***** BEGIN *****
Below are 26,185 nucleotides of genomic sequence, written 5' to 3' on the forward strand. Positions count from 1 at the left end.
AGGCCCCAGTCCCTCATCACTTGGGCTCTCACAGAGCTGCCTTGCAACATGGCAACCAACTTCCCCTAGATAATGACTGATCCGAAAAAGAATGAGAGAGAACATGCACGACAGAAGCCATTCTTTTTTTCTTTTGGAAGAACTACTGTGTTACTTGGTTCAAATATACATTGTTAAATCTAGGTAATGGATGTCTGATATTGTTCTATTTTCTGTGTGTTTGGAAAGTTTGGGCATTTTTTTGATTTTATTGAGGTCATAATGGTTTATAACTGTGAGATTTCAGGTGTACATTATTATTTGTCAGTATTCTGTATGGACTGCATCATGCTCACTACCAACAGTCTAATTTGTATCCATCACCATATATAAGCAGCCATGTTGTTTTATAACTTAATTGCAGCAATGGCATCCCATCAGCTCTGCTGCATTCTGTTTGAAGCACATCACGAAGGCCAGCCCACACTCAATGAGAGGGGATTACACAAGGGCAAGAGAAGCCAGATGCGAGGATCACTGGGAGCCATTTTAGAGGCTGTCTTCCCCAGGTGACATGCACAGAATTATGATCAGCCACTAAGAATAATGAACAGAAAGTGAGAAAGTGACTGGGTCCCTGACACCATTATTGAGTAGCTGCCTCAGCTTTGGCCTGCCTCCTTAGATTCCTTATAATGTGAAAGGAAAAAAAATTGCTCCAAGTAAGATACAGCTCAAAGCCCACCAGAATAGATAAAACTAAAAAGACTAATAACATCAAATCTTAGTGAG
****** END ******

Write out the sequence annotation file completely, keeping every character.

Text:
Below are 26,185 nucleotides of genomic sequence, written 5' to 3' on the forward strand. Positions count from 1 at the left end.
AGGCCCCAGTCCCTCATCACTTGGGCTCTCACAGAGCTGCCTTGCAACATGGCAACCAACTTCCCCTAGATAATGACTGATCCGAAAAAGAATGAGAGAGAACATGCACGACAGAAGCCATTCTTTTTTTCTTTTGGAAGAACTACTGTGTTACTTGGTTCAAATATACATTGTTAAATCTAGGTAATGGATGTCTGATATTGTTCTATTTTCTGTGTGTTTGGAAAGTTTGGGCATTTTTTTGATTTTATTGAGGTCATAATGGTTTATAACTGTGAGATTTCAGGTGTACATTATTATTTGTCAGTATTCTGTATGGACTGCATCATGCTCACTACCAACAGTCTAATTTGTATCCATCACCATATATAAGCAGCCATGTTGTTTTATAACTTAATTGCAGCAATGGCATCCCATCAGCTCTGCTGCATTCTGTTTGAAGCACATCACGAAGGCCAGCCCACACTCAATGAGAGGGGATTACACAAGGGCAAGAGAAGCCAGATGCGAGGATCACTGGGAGCCATTTTAGAGGCTGTCTTCCCCAGGTGACATGCACAGAATTATGATCAGCCACTAAGAATAATGAACAGAAAGTGAGAAAGTGACTGGGTCCCTGACACCATTATTGAGTAGCTGCCTCAGCTTTGGCCTGCCTCCTTAGATTCCTTATAATGTGAAAGGAAAAAAAATTGCTCCAAGTAAGATACAGCTCAAAGCCCACCAGAATAGATAAAACTAAAAAGACTAATAACATCAAATCTTAGTGAG